• Controlling the process of meditation to achieve the best results (Michell et al., 2017).
  • CBT techniques for managing one’s stress levels (Michell et al., 2017);
  • Developing an understanding of changes in one’s mental health;
  • Understanding one’s needs and the strategies for meeting them (Michell et al., 2017).
  • Quantitative assessment of stress levels in nurses;
  • Questionnaires evaluating the efficacy of the program;
  • Interviews providing feedback from nurses (Michell et al., 2017).

Ensuring confidentiality is one of the critical concerns on which a researcher must focus when working with participants. To protect the data supplied by the participants, a password-protected database with reinforced security against issues such as DDoS attacks will have to be implemented (Al-Janabi, Al-Shourbaji, Shojafar, & Shamshirband, 2017). To protect the identity of patients, their actual names will not be disclosed in the research; instead, the participants will be provided with code names, such as “Participant A.”

Managing the collected data will require the use of digital tools. Specifically, the information will be recorded digitally, including both interviews and questionnaires. Likewise, the information will be stored in a digital database with password protection. To ensure that the data will remain secure over time, changing the password regularly and creating backups will be required (Perrier et al., 2017). The data will be maintained throughout the research, after which it will be erased to prevent any leakage of personal information.

The process of data dissemination will take place primarily using digital tools for data presentation. Namely, PowerPoint will be utilized as the main technology for detailing research results and making them readily available to the target audience (Magdalinou, Mantas, Montandon, Weber, & Gallos, 2019). However, the specified process will also benefit from the use of traditional forms of research data dissemination, which include posters and papers. Patient data will be protected by using letters to mark participants (e.g., “Patient A”) instead of real names.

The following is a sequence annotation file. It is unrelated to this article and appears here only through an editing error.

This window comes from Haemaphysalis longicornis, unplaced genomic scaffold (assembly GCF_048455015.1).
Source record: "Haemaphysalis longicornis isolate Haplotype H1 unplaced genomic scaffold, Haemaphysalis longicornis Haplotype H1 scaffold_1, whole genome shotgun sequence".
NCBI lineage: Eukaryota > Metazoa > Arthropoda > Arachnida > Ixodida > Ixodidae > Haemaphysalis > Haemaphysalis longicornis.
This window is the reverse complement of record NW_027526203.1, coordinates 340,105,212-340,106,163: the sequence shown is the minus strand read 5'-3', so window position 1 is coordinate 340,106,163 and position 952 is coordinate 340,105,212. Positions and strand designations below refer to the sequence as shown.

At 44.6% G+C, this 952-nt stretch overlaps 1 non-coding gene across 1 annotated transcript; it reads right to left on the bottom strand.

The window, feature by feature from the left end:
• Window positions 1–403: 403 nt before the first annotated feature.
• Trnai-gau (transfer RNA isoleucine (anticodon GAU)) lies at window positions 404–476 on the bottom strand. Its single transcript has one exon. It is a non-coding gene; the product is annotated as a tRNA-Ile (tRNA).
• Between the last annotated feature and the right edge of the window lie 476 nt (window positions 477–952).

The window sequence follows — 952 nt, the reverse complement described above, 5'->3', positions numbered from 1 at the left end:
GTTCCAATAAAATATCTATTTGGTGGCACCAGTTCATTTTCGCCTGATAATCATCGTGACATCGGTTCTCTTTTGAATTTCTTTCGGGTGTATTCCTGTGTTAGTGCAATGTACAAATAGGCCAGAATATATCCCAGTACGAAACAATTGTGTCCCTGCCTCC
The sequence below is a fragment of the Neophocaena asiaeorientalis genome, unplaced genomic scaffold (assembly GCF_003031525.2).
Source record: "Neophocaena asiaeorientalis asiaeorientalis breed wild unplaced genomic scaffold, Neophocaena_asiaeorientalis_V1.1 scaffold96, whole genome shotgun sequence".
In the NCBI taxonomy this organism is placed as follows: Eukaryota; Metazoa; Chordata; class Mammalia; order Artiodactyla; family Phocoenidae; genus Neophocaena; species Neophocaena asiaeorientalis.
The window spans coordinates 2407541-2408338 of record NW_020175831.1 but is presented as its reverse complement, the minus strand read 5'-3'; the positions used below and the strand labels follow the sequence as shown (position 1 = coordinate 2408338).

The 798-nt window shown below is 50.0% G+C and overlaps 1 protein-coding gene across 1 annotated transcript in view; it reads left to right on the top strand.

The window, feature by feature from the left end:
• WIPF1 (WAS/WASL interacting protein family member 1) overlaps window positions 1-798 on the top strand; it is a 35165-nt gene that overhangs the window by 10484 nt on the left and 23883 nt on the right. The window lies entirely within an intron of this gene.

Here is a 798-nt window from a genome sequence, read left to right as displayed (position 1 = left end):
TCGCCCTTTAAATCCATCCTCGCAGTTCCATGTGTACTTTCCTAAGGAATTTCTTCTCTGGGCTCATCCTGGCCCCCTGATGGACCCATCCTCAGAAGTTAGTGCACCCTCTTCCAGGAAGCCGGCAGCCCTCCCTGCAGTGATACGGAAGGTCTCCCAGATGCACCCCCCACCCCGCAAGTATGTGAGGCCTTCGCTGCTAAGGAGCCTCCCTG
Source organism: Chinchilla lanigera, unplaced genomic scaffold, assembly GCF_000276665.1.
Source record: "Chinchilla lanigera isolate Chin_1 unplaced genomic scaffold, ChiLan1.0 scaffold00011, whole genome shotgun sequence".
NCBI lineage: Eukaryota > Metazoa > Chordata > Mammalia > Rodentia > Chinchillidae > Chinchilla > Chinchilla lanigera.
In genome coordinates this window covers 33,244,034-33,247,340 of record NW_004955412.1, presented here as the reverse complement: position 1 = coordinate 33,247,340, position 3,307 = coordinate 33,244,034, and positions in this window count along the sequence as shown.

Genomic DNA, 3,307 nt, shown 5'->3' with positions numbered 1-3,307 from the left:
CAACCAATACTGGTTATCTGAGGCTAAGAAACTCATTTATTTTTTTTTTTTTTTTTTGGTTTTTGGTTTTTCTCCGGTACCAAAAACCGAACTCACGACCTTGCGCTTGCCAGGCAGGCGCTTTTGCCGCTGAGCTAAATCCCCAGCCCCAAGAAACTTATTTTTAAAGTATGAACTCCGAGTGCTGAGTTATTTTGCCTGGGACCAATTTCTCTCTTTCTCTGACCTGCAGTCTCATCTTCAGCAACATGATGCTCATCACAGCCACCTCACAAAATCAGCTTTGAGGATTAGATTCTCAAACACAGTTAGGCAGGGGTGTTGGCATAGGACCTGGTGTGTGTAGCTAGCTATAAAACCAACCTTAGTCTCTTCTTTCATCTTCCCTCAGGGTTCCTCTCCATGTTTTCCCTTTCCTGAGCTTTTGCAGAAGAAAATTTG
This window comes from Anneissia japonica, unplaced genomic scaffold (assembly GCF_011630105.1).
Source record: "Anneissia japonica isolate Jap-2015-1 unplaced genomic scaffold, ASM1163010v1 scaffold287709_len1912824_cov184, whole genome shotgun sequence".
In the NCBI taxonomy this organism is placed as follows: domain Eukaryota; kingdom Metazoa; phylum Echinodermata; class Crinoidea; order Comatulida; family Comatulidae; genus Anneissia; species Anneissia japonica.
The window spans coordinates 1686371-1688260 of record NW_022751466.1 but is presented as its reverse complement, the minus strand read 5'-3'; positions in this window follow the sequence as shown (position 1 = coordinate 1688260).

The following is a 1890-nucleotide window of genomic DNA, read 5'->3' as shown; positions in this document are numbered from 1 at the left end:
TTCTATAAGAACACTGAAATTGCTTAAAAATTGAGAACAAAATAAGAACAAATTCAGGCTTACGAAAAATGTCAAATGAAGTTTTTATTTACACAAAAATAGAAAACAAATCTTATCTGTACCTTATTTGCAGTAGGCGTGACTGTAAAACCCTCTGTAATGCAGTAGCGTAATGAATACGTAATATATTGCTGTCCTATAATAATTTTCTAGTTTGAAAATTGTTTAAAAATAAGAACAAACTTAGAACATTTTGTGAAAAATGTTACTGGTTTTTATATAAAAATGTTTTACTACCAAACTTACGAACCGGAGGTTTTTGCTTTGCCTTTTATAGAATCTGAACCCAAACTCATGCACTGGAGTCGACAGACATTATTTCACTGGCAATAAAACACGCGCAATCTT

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Daya, Z., & Hearn, J. H. (2018). Mindfulness interventions in medical education: A systematic review of their impact on medical student stress, depression, fatigue and burnout. Medical Teacher, 40(2), 146-153. Web.

Laughland, A., & Kvavilashvili, L. (2018). Should participants be left to their own devices? Comparing paper and smartphone diaries in psychological research. Journal of Applied Research in Memory and Cognition, 7(4), 552-563. Web.

Lenette, C., Botfield, J. R., Boydell, K., Haire, B., Newman, C. E., & Zwi, A. B. (2018). Beyond compliance checking: A situated approach to visual research ethics. Journal of Bioethical Inquiry, 15(2), 293-303. Web.

Magdalinou, A., Mantas, J., Montandon, L., Weber, P., & Gallos, P. (2019). Disseminating research outputs: The CrowdHEALTH project. Acta Informatica Medica, 27(5), 348-354. Web.

Mitchell, J. T., McIntyre, E. M., English, J. S., Dennis, M. F., Beckham, J. C., & Kollins, S. H. (2017). A pilot trial of mindfulness meditation training for ADHD in adulthood: impact on core symptoms, executive functioning, and emotion dysregulation. Journal of Attention Disorders, 21(13), 1105-1120. Web.

Mohammed, W. A., Pappous, A., Muthumayandi, K., & Sharma, D. (2018). The effect of mindfulness meditation on therapists’ body-awareness and burnout in different forms of practice. European Journal of Physiotherapy, 20(4), 213-224. Web.

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Perrier, L., Blondal, E., Ayala, A. P., Dearborn, D., Kenny, T., Lightfoot, D.,… MacDonald, H. (2017). Research data management in academic institutions: A scoping review. PloS One, 12(5), 1-14. Web.